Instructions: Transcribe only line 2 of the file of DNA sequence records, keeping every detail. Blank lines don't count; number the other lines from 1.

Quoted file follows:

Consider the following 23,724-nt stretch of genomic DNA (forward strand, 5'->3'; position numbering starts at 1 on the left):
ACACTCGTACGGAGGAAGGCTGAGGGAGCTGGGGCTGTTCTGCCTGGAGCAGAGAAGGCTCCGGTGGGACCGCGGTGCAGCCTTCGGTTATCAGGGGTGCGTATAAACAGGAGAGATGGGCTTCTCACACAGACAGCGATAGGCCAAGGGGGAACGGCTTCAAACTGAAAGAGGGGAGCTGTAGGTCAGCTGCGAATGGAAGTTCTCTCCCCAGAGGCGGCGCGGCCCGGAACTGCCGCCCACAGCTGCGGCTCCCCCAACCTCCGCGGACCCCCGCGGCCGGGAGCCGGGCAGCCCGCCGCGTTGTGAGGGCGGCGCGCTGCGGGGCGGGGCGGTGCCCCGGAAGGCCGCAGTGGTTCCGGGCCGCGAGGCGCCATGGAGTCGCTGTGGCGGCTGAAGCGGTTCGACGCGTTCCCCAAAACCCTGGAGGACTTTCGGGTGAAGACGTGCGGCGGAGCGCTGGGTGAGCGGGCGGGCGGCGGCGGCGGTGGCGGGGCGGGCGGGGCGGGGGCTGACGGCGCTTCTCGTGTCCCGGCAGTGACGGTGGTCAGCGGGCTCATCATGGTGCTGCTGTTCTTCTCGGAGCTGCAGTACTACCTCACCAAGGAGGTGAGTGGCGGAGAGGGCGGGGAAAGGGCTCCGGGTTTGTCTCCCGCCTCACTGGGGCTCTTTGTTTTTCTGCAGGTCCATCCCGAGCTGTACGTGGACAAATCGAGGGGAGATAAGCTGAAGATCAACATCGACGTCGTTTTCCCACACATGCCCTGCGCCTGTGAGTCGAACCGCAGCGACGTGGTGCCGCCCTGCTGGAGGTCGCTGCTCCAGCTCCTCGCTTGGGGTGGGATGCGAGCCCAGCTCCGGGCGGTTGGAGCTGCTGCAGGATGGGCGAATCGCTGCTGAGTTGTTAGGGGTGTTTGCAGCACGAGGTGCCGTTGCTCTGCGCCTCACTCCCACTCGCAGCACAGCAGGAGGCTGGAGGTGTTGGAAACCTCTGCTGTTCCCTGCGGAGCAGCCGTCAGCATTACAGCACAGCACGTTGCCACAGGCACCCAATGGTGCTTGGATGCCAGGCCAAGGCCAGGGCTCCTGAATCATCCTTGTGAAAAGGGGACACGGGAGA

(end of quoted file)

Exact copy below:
ACACTCGTACGGAGGAAGGCTGAGGGAGCTGGGGCTGTTCTGCCTGGAGCAGAGAAGGCTCCGGTGGGACCGCGGTGCAGCCTTCGGTTATCAGGGGTGCGTATAAACAGGAGAGATGGGCTTCTCACACAGACAGCGATAGGCCAAGGGGGAACGGCTTCAAACTGAAAGAGGGGAGCTGTAGGTCAGCTGCGAATGGAAGTTCTCTCCCCAGAGGCGGCGCGGCCCGGAACTGCCGCCCACAGCTGCGGCTCCCCCAACCTCCGCGGACCCCCGCGGCCGGGAGCCGGGCAGCCCGCCGCGTTGTGAGGGCGGCGCGCTGCGGGGCGGGGCGGTGCCCCGGAAGGCCGCAGTGGTTCCGGGCCGCGAGGCGCCATGGAGTCGCTGTGGCGGCTGAAGCGGTTCGACGCGTTCCCCAAAACCCTGGAGGACTTTCGGGTGAAGACGTGCGGCGGAGCGCTGGGTGAGCGGGCGGGCGGCGGCGGCGGTGGCGGGGCGGGCGGGGCGGGGGCTGACGGCGCTTCTCGTGTCCCGGCAGTGACGGTGGTCAGCGGGCTCATCATGGTGCTGCTGTTCTTCTCGGAGCTGCAGTACTACCTCACCAAGGAGGTGAGTGGCGGAGAGGGCGGGGAAAGGGCTCCGGGTTTGTCTCCCGCCTCACTGGGGCTCTTTGTTTTTCTGCAGGTCCATCCCGAGCTGTACGTGGACAAATCGAGGGGAGATAAGCTGAAGATCAACATCGACGTCGTTTTCCCACACATGCCCTGCGCCTGTGAGTCGAACCGCAGCGACGTGGTGCCGCCCTGCTGGAGGTCGCTGCTCCAGCTCCTCGCTTGGGGTGGGATGCGAGCCCAGCTCCGGGCGGTTGGAGCTGCTGCAGGATGGGCGAATCGCTGCTGAGTTGTTAGGGGTGTTTGCAGCACGAGGTGCCGTTGCTCTGCGCCTCACTCCCACTCGCAGCACAGCAGGAGGCTGGAGGTGTTGGAAACCTCTGCTGTTCCCTGCGGAGCAGCCGTCAGCATTACAGCACAGCACGTTGCCACAGGCACCCAATGGTGCTTGGATGCCAGGCCAAGGCCAGGGCTCCTGAATCATCCTTGTGAAAAGGGGACACGGGAGA